At Survivor Series on Sunday, Cena retained the title against Angle despite Angle having the odds stacked in his favor. Angle, so goes the storyline, talked Eric Bischoff into letting Daivari be his hand-picked referee for all of his matches. Daivari, though, was slapped around and eventually knocked out by Cena. At one point, Daivari was going to disqualify Cena, but Angle prevented that from happening because titles don't change hands on a DQ.


Despite having the odds stacked against him, and despite Angle doing nothing to encourage fans cheering him, the adult male demographic seemed to take joy in ravenously booing Cena's every offensive move. Part of it isn't a rejection of Cena so much as an appreciation and respect for Angle, who has earned his stripes with fans for his many great matches and entertaining promos over the years. Cena is seen as a hand-picked pretty boy who isn't in Angle's league as a worker and not as good on the mic.


All of that is indisputably true, but McMahon has a history of building around white-bread babyfaces, ranging from Hulk Hogan to Bret Hart to Shawn Michaels. With the Attitude-era part of the past, Cena is seen as a way to revisit familiar territory where the promotion is built around a young, charismatic babyface who can sell enough merchandise to more than offset the embarrassment of some boos coming his way.


Cena, meanwhile, continues to be a strong representative of WWE off television. He has a rep within WWE for being great with personal appearances, staying longer than is expected of him to sign all autograph requests. Those traits endear him to McMahon and give him more slack than he might otherwise. So despite the boos, don't bank on a rash title change being booked.





By Wade Keller, Torch editor


1. Ric Flair involved in road rage incident


WCOCTV.com reported Monday that Ric Flair faces assault charges after a road rage incident on Interstate 485 in Charlotte, N.C. during the Thanksgiving weekend. Another driver says Flair was flashing his high beams at him from behind, so he pulled over. At that point, the driver says Flair got out of his car, grabbed him by his neck, and damaged his car. Police said two warrants are out for his arrest - one for simple assault and another for damage to personal property. WWE.com acknowledged the situation on Monday night. Flair did not appear on the program; rather, he was selling the injuries he suffered at the hands of Triple H the previous night at Survivor Series.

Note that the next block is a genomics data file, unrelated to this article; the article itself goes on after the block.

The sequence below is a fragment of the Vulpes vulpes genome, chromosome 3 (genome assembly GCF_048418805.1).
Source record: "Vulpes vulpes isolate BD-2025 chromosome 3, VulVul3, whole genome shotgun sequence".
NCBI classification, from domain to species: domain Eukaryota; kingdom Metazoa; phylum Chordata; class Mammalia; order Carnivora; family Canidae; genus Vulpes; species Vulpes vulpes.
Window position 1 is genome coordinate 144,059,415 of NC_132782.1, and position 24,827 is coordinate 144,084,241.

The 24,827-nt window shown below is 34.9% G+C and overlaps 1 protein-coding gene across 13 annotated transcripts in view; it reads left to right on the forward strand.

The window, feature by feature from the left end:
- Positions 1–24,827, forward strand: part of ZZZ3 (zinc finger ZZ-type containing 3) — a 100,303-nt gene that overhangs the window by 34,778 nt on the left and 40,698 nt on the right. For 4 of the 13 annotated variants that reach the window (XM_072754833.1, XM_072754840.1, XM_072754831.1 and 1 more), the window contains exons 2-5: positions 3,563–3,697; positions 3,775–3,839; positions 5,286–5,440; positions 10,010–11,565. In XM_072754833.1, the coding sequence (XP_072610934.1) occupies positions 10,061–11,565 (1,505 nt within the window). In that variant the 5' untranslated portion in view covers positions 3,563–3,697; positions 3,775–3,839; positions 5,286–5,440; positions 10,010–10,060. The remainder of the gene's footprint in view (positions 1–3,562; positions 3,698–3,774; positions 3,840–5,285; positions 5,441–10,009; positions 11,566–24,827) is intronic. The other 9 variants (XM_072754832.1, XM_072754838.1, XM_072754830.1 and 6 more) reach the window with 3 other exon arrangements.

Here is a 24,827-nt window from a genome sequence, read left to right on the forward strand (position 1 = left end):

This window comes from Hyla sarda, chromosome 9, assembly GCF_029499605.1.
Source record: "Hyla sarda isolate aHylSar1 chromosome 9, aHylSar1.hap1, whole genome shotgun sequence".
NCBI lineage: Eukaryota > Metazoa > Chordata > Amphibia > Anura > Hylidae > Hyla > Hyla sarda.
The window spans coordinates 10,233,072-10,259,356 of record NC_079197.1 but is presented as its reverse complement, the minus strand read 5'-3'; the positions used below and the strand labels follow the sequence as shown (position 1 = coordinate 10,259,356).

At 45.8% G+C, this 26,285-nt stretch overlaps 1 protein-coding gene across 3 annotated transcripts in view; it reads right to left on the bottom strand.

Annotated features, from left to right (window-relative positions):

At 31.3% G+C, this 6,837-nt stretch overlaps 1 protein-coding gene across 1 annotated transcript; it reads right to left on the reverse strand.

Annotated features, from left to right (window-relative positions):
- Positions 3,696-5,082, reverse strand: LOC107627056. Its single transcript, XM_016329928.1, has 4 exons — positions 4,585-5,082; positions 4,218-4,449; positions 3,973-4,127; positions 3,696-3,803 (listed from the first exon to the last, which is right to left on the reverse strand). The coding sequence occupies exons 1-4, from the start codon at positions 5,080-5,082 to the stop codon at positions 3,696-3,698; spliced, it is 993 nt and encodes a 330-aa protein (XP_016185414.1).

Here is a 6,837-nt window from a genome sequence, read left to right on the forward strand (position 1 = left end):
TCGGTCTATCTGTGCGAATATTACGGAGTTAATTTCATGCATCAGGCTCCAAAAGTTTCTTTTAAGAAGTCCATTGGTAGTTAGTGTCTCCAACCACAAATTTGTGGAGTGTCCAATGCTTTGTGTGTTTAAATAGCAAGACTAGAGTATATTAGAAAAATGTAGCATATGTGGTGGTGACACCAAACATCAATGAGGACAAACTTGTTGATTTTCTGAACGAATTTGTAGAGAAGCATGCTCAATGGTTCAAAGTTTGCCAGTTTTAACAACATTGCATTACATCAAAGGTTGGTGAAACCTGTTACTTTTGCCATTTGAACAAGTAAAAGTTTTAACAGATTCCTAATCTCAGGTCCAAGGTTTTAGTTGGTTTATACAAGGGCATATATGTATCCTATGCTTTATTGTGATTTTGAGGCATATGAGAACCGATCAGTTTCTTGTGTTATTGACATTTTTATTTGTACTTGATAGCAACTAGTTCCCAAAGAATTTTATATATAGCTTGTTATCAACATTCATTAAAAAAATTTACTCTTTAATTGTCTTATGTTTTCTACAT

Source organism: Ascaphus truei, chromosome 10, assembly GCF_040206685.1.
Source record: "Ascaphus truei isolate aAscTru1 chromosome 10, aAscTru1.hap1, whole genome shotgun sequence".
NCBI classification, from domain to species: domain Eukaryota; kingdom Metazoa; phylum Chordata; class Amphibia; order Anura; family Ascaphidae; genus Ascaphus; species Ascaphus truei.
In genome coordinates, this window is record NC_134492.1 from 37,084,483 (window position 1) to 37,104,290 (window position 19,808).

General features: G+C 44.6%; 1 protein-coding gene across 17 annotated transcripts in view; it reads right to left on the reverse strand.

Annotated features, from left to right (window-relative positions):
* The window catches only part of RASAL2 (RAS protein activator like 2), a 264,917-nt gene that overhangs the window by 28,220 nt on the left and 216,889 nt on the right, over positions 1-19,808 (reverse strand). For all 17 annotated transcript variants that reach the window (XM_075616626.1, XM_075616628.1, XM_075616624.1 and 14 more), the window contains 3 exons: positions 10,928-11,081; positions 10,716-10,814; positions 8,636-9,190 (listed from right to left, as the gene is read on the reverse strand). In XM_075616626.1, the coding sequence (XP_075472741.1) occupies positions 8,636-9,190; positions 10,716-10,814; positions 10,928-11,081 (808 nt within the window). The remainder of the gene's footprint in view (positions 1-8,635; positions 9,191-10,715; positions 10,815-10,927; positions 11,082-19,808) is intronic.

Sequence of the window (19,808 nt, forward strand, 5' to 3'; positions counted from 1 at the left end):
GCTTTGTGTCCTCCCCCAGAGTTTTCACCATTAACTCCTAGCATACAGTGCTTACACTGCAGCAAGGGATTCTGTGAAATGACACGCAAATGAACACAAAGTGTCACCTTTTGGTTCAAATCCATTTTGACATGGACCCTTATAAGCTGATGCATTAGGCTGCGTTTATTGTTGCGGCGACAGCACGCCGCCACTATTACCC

2. Cena retains WWE Title vs. Angle at PPV


In the semi-main event at the Survivor Series PPV, John Cena retained the WWE Title against Kurt Angle. Despite odds beiing stacked against him with Eric Bischoff allowing Angle to pick Daivari as the referee for the match, Cena prevailed. The storyline centered around Cena knocking Daivari out of the match, forcing Angle to deal with objective replacements. After Angle KO'd a series of replacement Raw refs, a Smackdown ref eventually counted the pin. Angle protested the next day at Raw, got a rematch (in a three-way with Chris Masters), but still failed to win the title.


3. TNA Impact ratings dips again, to 0.6


After beginning its run on Spike TV on Oct. 1 with a 0.8 rating and peaking with a 0.9, TNA Impact has sunk to 0.7 and 0.6 ratings the last two weeks. Morale is said to be shaky in TNA at this point, as wrestlers and management worry that the sinking ratings could soften Spike TV's commitment to the product, especially with UFC taking off on the network at the same time.


4. Announcers bicker during Survivor PPV


During the Survivor Series, the announcers from each brand interacted, expressing pride in their brand. The interaction, though, eventually turned into intense bickering where the legit rivalry come through. Tazz took especially strong digs at Joey Styles and Coach. Tazz and Styles weren't pals in their days in ECW, so they played into it. Vince McMahon approved of the intensity of the bickering, believing it added credibility to the sense of rivalry between the two brands.


5. WWE hires Styles for the long-run